Theatre as Political Art Form 1

Theatre as a Political Art Form

Theatre is more than a form of entertainment, it is art. The stage can be used as a platform for self-expression, powerful messages, and political movements.

For example, in November of 2016, the cast of the Hamilton, a hip-hop musical inspired by the life of Alexander Hamilton, sparked controversy when they spoke out against Vice-President Mike Pence while Pence attended a performance. This cast of minorities expressed their concerns for the future of America and addressed the fact that they do not feel protected under the new presidential administration.

Chris Tuttle, a junior secondary education and English student, had insights on the connection between theatre and politics. Sticking to the theme of Hamilton, Tuttle explained that, “In a show like Hamilton there is this idea of independence, I need to be, I want to be free, I want to escape all of this.” 

On top of that, Tuttle elaborated on how the producers of Hamilton made a large political statement by casting actors with African American, Hispanic, and other culturally diverse backgrounds as figures in history, for example, the character George Washington was played by Christopher Jackson in the original cast.

Tuttle stated, “…having a black man play George Washington is more impactful than a white man. In our generation you don’t see it like that. You see it as a certain color becoming the dominate power… it changes the way you’re seeing things.”

Theatre as Political Art Form 2The relationship between theatre and politics is complex. Communication professor, Nicholas Messina, made a notable point by saying, “I’m not always sure which came first, like the chicken or the egg. Did theatre impact politics or are politics impacting theatre?” Although it is difficult to uncover the mystery of who started this back and forth feud, theatre has shown the willingness to break boundaries by making bold choices on the stage.

“Theatre, in a contemporary sense, is not afraid to put that big middle finger out there when they need to… sometimes it’s difficult for individuals to go ahead and maybe look at social issues and politics, but if it is done through performance, a live performance at that, you can connect so much more to the audience,” Messina said.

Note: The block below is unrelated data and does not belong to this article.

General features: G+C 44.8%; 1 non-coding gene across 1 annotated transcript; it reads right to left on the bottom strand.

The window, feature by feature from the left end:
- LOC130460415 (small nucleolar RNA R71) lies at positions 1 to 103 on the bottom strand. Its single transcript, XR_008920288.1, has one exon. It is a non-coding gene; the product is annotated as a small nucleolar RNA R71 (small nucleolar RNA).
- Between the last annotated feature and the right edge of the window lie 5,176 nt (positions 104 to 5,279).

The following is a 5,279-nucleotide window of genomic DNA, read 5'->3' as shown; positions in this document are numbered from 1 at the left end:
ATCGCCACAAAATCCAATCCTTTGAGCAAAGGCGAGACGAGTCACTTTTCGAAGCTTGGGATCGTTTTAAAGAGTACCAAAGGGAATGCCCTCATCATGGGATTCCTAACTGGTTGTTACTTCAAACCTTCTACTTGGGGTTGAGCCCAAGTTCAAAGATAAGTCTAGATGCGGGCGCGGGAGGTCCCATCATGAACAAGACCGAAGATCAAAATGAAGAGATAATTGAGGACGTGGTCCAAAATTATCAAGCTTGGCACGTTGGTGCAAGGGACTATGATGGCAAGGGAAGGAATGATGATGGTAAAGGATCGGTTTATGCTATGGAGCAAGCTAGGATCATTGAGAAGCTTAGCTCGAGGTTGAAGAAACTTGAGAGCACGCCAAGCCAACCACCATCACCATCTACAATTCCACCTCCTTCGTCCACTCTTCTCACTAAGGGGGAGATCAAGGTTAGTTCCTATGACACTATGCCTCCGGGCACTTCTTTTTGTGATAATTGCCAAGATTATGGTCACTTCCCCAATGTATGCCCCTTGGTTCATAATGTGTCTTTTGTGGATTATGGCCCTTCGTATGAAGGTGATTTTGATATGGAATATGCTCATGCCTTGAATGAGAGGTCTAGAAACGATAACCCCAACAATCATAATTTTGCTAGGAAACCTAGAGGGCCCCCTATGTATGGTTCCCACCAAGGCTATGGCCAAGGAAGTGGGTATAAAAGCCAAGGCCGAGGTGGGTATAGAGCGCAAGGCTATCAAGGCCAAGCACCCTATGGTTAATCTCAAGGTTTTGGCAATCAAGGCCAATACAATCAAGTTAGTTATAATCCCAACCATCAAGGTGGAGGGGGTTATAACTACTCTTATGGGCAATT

Theatre has given the opportunity for performers to speak their minds about social issues they feel need to be brought to the public’s attention. Relating to that, performers have this ability to represent those who struggle to stand up for themselves.  

Broadway is not the only stage where the voiceless are heard; college campuses are also known for pushing limits.

Evan Kudish, a senior music student, explained the importance of college level theatre, “This idea is especially significant on a college campus, since the students are the future leaders and are some of the most politically informed. I think that our University doing Hair this semester and it being the 50th anniversary of the show’s production is wonderfully fitting for the political status of our country.”

Hair is a rock musical that premiered on Broadway in 1968. This flower power musical dives into topics like the anti-Vietnam War movement, the sexual revolution, racism, peace, love, and the counterculture lifestyle.

Tuttle, who is playing the role of Woof in Monmouth’s production of Hair clarified that the show has, “the idea of free love and beauty and wonderful things happening in the world even if there is so much tragedy.”

Considering all the negativity in the world, Hair is the perfect production to present. 

Hair will be playing Nov. 10-12 and 15-19 at the Lauren K. Woods Theatre, for tickets call: 732-263-6889 or visit

Come join the “Age of Aquarius”, spread the love, and embrace the immense impact theatre can have on society.